Chemists Develop Process to Turn Previously Unrecyclable Plastics Into Propane

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(Photo: Nick Fewings/Unsplash)
Most of us have by now realized that conventional plastic recycling is more fantasy than reality. Despite our best attempts at separating out product packaging in the hope that some of it will be reused later, only 6 percent of the United States’ plastic waste is ever recycled. The rest of it ends up in landfills, in the ocean, or in other undesirable locations where it threatens local ecosystems and creates an unpleasant landscape.

Chemists are trying their hand at tackling that problem. A group of researchers at MIT have developed a process of turning previously unrecyclable plastics into propane, which can then be used as fuel or incorporated into a new product. Better yet, the process works for multiple types of plastic—a key element of any successful fight against plastic waste.

Disposable plastic goods don’t always share the same chemical makeup. Water bottles are made from a different type of plastic than milk containers, and your credit card is made up of a chemically different material than your red party cups. Sorting these materials not only takes time and money but also diverts some waste away from the recycling process entirely. But despite their differences, these plastics do have something in common: carbon and hydrogen, which make up a large portion of their chemical chains.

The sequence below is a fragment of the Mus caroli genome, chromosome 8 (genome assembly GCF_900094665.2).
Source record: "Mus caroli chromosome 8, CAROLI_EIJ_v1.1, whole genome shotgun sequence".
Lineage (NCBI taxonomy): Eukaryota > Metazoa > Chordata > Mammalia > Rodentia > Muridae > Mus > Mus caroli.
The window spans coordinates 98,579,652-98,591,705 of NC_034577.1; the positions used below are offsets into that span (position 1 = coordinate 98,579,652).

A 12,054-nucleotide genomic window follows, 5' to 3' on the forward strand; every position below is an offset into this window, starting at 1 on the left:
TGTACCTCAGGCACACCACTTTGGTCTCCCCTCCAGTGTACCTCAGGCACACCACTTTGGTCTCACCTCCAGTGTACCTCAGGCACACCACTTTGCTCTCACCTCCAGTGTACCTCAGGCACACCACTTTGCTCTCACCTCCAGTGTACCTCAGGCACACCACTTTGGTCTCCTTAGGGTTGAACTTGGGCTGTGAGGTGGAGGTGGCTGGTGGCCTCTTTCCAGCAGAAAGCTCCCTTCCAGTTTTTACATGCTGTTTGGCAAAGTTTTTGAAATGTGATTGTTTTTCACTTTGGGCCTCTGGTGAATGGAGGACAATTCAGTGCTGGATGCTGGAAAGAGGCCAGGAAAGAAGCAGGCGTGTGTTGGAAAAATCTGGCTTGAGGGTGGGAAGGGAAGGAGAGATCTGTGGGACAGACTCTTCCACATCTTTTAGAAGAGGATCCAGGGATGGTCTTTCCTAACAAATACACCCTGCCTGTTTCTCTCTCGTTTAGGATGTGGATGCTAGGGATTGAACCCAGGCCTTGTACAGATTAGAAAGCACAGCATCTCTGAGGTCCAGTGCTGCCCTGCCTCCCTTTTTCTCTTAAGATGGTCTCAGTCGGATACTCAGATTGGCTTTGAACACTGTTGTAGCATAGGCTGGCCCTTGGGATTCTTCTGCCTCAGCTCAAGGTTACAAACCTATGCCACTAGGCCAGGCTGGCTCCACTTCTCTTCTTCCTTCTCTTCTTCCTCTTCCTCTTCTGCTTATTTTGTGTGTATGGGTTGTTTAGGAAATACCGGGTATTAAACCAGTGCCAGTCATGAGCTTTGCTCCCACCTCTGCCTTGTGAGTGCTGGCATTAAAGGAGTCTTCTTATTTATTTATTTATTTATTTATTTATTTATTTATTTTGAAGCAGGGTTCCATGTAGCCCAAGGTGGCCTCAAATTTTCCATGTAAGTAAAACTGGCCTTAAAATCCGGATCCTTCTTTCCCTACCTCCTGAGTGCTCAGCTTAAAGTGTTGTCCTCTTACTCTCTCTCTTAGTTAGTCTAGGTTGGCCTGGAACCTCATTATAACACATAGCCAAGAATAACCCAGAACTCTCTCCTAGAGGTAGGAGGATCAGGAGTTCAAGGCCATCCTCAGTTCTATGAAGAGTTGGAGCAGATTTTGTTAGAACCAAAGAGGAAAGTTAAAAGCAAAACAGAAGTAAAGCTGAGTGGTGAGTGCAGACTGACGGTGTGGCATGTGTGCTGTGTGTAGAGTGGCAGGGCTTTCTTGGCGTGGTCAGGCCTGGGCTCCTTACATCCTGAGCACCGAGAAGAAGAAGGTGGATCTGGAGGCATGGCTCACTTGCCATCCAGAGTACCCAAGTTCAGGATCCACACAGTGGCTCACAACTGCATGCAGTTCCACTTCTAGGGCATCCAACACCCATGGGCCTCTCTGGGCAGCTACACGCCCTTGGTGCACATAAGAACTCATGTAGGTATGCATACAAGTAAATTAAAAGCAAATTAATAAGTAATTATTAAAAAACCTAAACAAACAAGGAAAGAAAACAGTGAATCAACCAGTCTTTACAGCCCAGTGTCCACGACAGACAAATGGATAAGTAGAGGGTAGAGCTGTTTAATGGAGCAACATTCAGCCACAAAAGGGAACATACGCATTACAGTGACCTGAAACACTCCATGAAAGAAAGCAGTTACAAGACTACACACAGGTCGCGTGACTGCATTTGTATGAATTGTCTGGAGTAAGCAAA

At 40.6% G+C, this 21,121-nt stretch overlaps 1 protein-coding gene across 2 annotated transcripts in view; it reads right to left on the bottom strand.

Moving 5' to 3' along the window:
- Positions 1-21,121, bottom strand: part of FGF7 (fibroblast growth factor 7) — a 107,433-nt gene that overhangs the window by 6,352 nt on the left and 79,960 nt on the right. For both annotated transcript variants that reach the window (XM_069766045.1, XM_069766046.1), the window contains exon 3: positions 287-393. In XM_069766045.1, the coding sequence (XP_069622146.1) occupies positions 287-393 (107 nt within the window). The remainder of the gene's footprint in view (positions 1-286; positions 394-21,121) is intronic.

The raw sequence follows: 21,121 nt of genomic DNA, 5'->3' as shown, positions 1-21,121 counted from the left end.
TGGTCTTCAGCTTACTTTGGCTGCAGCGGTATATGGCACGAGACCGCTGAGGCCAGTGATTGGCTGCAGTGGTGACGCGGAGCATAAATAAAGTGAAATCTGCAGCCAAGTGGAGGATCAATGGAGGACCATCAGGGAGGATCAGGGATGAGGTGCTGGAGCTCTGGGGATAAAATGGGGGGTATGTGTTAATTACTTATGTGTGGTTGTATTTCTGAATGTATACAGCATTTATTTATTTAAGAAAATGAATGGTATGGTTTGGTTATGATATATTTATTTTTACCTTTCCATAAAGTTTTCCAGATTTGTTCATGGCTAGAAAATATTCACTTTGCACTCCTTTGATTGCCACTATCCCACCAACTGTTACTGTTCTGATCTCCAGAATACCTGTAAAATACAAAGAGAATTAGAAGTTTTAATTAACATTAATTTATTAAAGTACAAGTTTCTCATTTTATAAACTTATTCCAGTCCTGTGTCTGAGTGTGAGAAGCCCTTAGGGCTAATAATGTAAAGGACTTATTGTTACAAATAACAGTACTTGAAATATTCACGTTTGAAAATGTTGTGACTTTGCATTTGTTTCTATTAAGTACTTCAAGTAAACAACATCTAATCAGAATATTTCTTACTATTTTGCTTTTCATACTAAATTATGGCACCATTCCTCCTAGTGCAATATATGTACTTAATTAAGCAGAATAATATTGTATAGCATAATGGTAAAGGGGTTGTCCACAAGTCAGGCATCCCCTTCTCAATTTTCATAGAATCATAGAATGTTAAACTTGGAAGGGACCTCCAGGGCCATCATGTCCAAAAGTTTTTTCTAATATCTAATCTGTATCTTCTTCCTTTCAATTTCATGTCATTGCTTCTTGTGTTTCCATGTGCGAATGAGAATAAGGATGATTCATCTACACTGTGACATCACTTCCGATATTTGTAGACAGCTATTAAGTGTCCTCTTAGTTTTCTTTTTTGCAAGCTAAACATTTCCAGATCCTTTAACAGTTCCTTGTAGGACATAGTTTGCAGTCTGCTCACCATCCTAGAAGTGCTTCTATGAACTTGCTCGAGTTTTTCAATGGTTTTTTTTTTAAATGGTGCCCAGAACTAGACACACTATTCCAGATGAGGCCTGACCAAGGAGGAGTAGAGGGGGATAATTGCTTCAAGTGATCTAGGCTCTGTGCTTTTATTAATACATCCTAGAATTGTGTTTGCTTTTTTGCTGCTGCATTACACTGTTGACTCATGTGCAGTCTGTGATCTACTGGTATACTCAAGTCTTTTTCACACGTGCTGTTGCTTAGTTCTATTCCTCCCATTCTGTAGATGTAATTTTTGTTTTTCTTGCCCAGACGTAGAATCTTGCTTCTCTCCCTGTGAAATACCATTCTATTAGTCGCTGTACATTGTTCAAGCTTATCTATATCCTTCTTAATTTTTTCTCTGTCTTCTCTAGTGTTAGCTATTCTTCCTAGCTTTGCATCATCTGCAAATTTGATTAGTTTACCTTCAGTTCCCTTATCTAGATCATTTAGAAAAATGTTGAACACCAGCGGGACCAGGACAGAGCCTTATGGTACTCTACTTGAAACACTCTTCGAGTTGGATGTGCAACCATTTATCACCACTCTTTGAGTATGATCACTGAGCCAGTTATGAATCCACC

(Photo: Sigmund/Unsplash)

The chemists’ process, a type of hydrogenolysis, uses cobalt and zeolite (a grainy, porous substance) as a catalyst to break down polyethylene and polypropylene. In a reactor, the cobalt and zeolite work together to “edit” the plastics’ chemical makeup: The cobalt keeps the zeolite active as its pores limit the plastics’ molecular reactions. At the end of the process, a gas made primarily of propane emerges.

Propane has a number of uses, but its most recognizable is fuel, namely for household appliances, backyard grills, camping stoves, generators, and some farming equipment. It can also be used as a building block for new materials, like other plastics.

The process offers a way to recycle plastics that would otherwise be landfilled, but as with most things, it has its disadvantages. The reaction responsible for this chemical process is currently only done in small quantities, meaning it’ll need to be scaled up before it can be considered practical. Some plastics—like polyvinyl chloride, or PVC—would produce toxic gaseous byproducts if used alongside safer materials, so the process is far from perfect. Still, in a world with an increasingly problematic plastic waste problem, every bit helps.

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